Saturday, 19 Jan 2019
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The case concerning the allegations of abuse by a billionaire on teenage girls is settled at the last minute


WEST PALM BEACH, Florida – Moments before the jury selection was scheduled to begin on Tuesday in a lawsuit that was to include testimony on charges of violence allegedly suffered by billionaire criminal Jeffrey Epstein, the case was closed, ending at nearly a decade of legal wrangling between Epstein and a lawyer who represents women. Epstein, 65, who has ties to President Trump and former President Bill Clinton, was the focus of the case here in Florida, where he allegedly molested dozens of girls in his Palm Beach mansion. while they were teenagers. Epstein was suing lawyer Bradley Edwards, alleging that Edwards had helped to spawn false accusations as part of a fundraising program. On Tuesday, Epstein apologized for the "false and hurtful allegations" that he had made against Edwards. Epstein was not present in court and did not apologize directly to the women represented by Edwards. But Edwards said women, now in their twenties and early thirties, can console themselves in the aftermath of the case. "It does not only justify me; it justifies them and their credibility, "said Edwards. [Palm Beach had potential to reveal details of billionaire’s alleged abuse of teen girls]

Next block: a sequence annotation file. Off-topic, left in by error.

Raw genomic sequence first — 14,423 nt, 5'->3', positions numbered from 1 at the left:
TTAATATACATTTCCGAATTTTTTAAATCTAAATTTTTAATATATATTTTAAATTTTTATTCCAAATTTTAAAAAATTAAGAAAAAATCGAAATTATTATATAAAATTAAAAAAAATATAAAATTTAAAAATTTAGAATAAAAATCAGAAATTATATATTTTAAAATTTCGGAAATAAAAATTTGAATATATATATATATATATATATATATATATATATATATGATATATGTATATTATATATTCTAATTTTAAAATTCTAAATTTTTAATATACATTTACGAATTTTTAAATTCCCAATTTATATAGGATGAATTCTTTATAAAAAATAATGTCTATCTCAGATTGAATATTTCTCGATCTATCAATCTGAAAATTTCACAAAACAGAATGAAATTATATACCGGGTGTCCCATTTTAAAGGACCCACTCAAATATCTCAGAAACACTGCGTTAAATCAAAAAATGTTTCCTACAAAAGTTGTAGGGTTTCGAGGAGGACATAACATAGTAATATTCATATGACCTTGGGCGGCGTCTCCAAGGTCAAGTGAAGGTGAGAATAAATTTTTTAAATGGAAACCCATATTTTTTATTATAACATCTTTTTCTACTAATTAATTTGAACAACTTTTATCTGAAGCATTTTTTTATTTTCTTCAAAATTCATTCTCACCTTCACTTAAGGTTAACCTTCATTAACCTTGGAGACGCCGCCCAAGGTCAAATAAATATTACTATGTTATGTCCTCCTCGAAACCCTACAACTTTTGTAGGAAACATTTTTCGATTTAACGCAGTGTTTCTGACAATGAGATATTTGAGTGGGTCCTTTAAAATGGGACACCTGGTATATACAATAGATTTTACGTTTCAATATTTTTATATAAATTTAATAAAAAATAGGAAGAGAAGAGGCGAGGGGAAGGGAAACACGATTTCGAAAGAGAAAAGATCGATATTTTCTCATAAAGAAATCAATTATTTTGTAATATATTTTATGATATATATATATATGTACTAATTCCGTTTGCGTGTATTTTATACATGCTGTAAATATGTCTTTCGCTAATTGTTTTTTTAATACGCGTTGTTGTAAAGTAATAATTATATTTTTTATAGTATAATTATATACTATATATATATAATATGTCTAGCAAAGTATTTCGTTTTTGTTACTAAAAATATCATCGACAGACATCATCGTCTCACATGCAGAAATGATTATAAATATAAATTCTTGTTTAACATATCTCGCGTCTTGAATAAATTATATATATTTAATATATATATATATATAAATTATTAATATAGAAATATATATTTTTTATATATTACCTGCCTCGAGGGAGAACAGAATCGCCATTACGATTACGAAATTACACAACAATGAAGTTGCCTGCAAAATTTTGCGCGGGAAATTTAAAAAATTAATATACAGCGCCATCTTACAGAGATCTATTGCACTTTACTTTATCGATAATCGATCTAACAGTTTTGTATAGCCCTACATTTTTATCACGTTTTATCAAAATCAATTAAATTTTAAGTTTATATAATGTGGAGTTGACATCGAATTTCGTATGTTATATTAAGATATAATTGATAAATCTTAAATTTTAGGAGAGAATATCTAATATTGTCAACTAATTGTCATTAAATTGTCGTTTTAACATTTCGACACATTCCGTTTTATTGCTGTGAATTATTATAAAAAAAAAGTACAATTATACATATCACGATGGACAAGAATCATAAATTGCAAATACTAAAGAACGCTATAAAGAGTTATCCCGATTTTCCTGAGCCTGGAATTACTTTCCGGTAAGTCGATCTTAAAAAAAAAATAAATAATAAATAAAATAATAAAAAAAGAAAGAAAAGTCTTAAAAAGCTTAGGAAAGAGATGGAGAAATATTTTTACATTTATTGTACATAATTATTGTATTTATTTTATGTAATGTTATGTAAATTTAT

Jeffrey Epstein, showing in a July 2006 file a photo provided by the Palm Beach sheriff's office. Epstein, a talented financier with ties to the country's ruling elite, pleaded guilty in 2008 to a crime of congratulations to underage girls. He was sentenced to 13 months in prison, which gave him a lot of freedom. prison cell during the day. Although Epstein was held responsible at the state level, his accusers have long argued that the sentence was light and that federal charges – which were not pursued in the United States at that time – # 39; era. The lawyer Alexander Acosta – should not have broken down. Jack Scarola, an Edwards lawyer, on Tuesday described the outcome of the criminal case as "a dubious treaty of advocacy" that failed to do justice.[[[[Acosta, union candidate, has reached an agreement with a billionaire guilty of sexual abuse]The development Tuesday ended what was supposed to be a 10-day trial with potentially revealing information about Epstein's alleged abuses. But the tragedy is not over: Edwards and Scarola are still trying to overturn Acosta's non-suit agreement and promise to make sure women talk openly about what happened. "In this case, so many victims who will testify will be able to testify," said Edwards. "The number identified by the American lawyer is 36 to 40 women. There is more. It depends on where you want to go. The operation involved recruiting underage women and then recruiting them by other women. Epstein's excuses, read by his lawyer, Scott Link, explain that his lawsuit against Edwards was an attempt to thwart Edwards' efforts to continue his actions. "Despite my efforts, he continued to do a great job for his clients and, thanks to his relentless pursuit, kept me responsible," Epstein said in a statement. "I admit now that I was wrong and that what I said in an attempt to damage Mr. Edwards' reputation as a litigator was false." Tuesday's agreement also includes a non-financial settlement. disclosed. Epstein's case also drew attention to Acosta, who was the American lawyer in Miami at the time of the lawsuits. The agreement reached between Acosta, now Secretary of Labor of President Trump, ended the previous federal procedure and kept most details of the charges against Epstein confidential for years. A recent Miami Herald investigation into Epstein's criminal case has led some lawmakers, including Democrat Lois Frankel of West Palm Beach, to request an investigation into Acosta's alleged violation of practices or procedures when signed the agreement. Acosta was introduced as a possible successor to Jeff Sessions, ousted Attorney General. "Obviously, a legislative committee has much more investigative power than ours in a trial," Scarola said. "We hope this will lead to answers about how such a situation could have occurred." Epstein's lawyer could not be contacted for comment. Epstein owns an island in the Caribbean and has homes in Palm Beach and New York. While he was accused of assaulting teenage girls more than ten years ago, he attended parties in Mar-a-Lago and Trump took his private plane at least once. As part of his conviction in 2008, Epstein must register as a sex offender. Scarola and Edwards have stated that the #MeToo movement has helped encourage their customers to express themselves. Scarola said that what "Epstein" had done to his child victims was heinous "and that Epstein had settled the case because he did not want their stories to be told in open court . "The worst thing that could happen to him from his point of view was a protracted trial, where there would be news every day about the seriousness of his conduct," Scarola said. Rozsa is a freelance journalist based in Florida and a regular contributor to the Washington Post. .

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